MORGANTOWN, W.Va. — No. 10 Kansas was barreling toward a fifth straight loss at the WVU Coliseum until Svi Mykhailiuk and Devonte’ Graham cued a second-half rally.
Hot crunch-time shooting by the seniors rallied the Jayhawks from 16 points down for a stunning 71-66 comeback win at No. 6 West Virginia.
“It means a lot — I can’t even describe it,” Graham said. “When you don’t win somewhere your whole career and then you get the last one, it’s huge.”
The way it transpired, he admitted, made Monday night’s win “one to remember.”
Mykhailiuk finished with 17 points, Graham scored 16, and the pair combined for 20 points during the final 7:43 as Kansas (15-3, 5-1) ended a four-year skid in Morgantown.
Just as coach Bill Self changed his attire by donning a pullover gifted from Bob Huggins, his Jayhawks have changed their demeanor since December when Self labeled this “the softest team I’ve had here.”
Now, it was Huggins’ turn to call his team soft. Soft for hoisting 27 shots from 3-point range instead of passing and attacking. Soft for abandoning the defensive scouting report and letting Kansas end the game on 20-6 run.
“They just out-toughed us. They just wanted it more than we did,” Huggins said.
“They just out-toughed us. They just wanted it more than we did.” — Bob Huggins
The Mountaineers (15-3, 4-2) repeated the failed script of two days prior when they squandered an 11-point lead at Texas Tech. This time not even a sold-out home crowd could propel them to the finish. They shot 5-of-27 from 3, and over the final 10 minutes they produced only two shots close to the rim, one a Daxter Miles tip-in off a missed free throw.
“All those 3-point shots is a lack of toughness. That’s the easy way out,” Huggins said.
Sagaba Konate finished with 16 points, 10 rebounds and five blocks, making 7-of-10 shots despite taking another ill-advised long-range jumper (which is becoming a nightly temptation). West Virginia’s other four starters combined to make 12-of-40.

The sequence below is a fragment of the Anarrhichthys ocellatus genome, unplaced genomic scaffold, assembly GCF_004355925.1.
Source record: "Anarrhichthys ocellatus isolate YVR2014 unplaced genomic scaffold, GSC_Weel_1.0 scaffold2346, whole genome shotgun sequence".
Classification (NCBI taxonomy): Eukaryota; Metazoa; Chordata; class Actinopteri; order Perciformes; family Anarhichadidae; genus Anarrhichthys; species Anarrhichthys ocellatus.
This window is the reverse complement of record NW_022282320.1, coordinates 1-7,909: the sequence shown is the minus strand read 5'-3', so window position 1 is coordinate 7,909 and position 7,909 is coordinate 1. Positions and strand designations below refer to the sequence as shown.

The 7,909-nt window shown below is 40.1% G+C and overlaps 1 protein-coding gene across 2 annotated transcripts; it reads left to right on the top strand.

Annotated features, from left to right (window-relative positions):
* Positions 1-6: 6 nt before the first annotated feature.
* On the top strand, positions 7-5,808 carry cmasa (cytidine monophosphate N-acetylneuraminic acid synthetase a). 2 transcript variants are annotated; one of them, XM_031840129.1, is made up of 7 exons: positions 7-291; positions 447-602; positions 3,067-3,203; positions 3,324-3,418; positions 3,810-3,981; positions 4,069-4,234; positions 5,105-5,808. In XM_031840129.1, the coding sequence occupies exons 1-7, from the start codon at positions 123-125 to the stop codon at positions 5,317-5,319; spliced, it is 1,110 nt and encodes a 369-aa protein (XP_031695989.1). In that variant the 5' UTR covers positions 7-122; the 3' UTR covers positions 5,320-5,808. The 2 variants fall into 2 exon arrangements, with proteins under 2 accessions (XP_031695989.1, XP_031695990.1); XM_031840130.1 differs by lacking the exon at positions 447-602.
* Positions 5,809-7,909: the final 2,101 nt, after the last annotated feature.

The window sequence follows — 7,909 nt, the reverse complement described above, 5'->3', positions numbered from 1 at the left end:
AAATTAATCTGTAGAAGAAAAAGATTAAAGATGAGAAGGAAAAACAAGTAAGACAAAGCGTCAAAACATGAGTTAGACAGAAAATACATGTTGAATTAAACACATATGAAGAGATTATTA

Jevon Carter’s 14-point output proved inefficient (4-of-15 shooting), including misfires on three 3s in the final 71 seconds. Two of those evoked shades of March Madness vs. Gonzaga, with the offense bogging down and leaving Carter to take low-percentage attempts.
“I just felt like I had enough space to get them off,” he said. “They felt good, looked good, just didn’t go in.”
While Huggins agreed “JC had the ball too much,” the coach attributed it to no one else getting open. Compounding West Virginia’s 35-percent shooting in the second half was this atrocious production: 11 turnovers and only 10 baskets.
West Virginia led 33-17 with 5:41 left in the first half before taking a 41-28 cushion to the locker room.
Then the lead melted away, predicating an upside-down performance by “Press Virginia,” which forced only 13 turnovers and committed 16.
Kansas posted its largest come-from-behind road win in more than two decades.
“In the huddle, I told the guys just keep chipping away, chipping away,” Graham said. “I told the guys it felt like (West Virginia) had kind of relaxed.”
“In the huddle, I told the guys just keep chipping away, chipping away. I told the guys it felt like (West Virginia) had kind of relaxed.” — Jayhawks guard Devonte’ Graham
The intensity waned on defense when Mykhailiuk was twice left open for corner 3s. Then Graham had several seconds to set himself for an uncontested jumper from the opposite side that temporarily tied it at 59-all. After a video review of an earlier basket resulted in WVU being credited with a 60-59 lead, Mykhailiuk made two free throws to put the visitors ahead.
At the 1:43 mark, Mykhailiuk drove past Esa Ahmad for a high-arching layup that put the Jayhawks ahead for good, 65-64.
“Svi and Devonte’ made a ton of plays late,” Self said.